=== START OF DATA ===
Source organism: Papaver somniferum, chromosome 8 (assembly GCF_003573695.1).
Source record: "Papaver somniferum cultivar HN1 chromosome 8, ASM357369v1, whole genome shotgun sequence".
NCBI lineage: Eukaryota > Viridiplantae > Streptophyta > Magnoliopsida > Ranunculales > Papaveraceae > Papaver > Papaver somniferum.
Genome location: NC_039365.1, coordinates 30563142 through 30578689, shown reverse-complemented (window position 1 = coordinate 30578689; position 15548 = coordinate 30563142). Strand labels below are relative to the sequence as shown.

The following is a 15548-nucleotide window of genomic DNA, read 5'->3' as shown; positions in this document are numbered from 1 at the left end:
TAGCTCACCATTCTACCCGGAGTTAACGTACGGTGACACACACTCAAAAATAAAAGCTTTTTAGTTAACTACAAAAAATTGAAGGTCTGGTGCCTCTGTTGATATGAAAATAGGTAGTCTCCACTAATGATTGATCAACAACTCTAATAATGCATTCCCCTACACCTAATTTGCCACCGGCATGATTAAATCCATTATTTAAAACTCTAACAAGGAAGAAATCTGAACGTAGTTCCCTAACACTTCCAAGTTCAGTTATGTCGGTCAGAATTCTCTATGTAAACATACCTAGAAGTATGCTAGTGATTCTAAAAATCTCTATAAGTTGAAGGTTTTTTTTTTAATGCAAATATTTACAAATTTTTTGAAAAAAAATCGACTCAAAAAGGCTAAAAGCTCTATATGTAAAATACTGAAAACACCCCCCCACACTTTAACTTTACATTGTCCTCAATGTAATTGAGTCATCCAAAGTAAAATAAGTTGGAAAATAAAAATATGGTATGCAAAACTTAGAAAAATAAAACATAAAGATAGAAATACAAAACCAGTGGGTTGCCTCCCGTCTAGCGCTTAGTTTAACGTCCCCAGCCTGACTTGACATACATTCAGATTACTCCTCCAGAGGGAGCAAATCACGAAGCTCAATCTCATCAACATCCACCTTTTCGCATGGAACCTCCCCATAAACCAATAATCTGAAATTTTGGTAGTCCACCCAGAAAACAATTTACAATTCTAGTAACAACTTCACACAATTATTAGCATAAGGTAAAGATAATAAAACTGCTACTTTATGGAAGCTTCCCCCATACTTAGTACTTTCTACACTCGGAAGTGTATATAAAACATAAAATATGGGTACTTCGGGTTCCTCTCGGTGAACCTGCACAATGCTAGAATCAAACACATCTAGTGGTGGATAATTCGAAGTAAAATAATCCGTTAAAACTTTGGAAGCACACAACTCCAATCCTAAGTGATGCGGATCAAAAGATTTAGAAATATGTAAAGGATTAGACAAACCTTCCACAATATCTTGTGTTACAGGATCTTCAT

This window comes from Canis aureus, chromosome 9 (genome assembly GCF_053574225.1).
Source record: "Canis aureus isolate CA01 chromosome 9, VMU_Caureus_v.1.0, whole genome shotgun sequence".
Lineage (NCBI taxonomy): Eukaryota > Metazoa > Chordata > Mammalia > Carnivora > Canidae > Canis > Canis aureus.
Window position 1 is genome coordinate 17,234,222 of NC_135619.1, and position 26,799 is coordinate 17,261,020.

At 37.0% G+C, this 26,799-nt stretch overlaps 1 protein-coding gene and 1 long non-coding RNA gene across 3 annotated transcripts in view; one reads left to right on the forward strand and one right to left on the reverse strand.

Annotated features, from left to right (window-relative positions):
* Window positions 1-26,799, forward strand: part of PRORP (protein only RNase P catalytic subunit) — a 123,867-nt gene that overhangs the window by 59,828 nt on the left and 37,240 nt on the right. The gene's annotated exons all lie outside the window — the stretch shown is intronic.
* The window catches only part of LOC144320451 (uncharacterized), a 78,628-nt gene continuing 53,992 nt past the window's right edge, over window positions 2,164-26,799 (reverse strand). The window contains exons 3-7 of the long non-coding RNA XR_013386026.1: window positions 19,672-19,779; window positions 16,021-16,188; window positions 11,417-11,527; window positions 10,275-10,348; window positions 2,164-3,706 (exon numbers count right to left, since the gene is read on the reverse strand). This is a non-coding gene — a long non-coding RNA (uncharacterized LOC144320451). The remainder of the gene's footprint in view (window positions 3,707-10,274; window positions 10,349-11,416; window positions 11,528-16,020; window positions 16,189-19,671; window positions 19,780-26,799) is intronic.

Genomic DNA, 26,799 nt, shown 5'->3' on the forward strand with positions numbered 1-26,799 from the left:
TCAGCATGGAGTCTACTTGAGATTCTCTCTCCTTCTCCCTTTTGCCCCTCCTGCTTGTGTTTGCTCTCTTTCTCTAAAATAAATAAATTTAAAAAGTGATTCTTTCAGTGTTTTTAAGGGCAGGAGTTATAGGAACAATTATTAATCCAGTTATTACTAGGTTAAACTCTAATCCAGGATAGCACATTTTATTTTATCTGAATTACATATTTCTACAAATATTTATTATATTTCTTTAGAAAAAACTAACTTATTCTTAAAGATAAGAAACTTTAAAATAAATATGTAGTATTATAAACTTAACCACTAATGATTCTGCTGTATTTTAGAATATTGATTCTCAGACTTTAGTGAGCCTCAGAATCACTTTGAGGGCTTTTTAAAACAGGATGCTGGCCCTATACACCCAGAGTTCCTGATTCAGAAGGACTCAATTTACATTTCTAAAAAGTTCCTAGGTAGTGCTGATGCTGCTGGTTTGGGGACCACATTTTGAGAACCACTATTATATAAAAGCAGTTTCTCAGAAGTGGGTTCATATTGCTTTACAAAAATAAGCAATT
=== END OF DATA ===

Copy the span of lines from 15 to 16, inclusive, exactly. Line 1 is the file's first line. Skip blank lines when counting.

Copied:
Genomic DNA, 26,799 nt, shown 5'->3' on the forward strand with positions numbered 1-26,799 from the left:
TCAGCATGGAGTCTACTTGAGATTCTCTCTCCTTCTCCCTTTTGCCCCTCCTGCTTGTGTTTGCTCTCTTTCTCTAAAATAAATAAATTTAAAAAGTGATTCTTTCAGTGTTTTTAAGGGCAGGAGTTATAGGAACAATTATTAATCCAGTTATTACTAGGTTAAACTCTAATCCAGGATAGCACATTTTATTTTATCTGAATTACATATTTCTACAAATATTTATTATATTTCTTTAGAAAAAACTAACTTATTCTTAAAGATAAGAAACTTTAAAATAAATATGTAGTATTATAAACTTAACCACTAATGATTCTGCTGTATTTTAGAATATTGATTCTCAGACTTTAGTGAGCCTCAGAATCACTTTGAGGGCTTTTTAAAACAGGATGCTGGCCCTATACACCCAGAGTTCCTGATTCAGAAGGACTCAATTTACATTTCTAAAAAGTTCCTAGGTAGTGCTGATGCTGCTGGTTTGGGGACCACATTTTGAGAACCACTATTATATAAAAGCAGTTTCTCAGAAGTGGGTTCATATTGCTTTACAAAAATAAGCAATT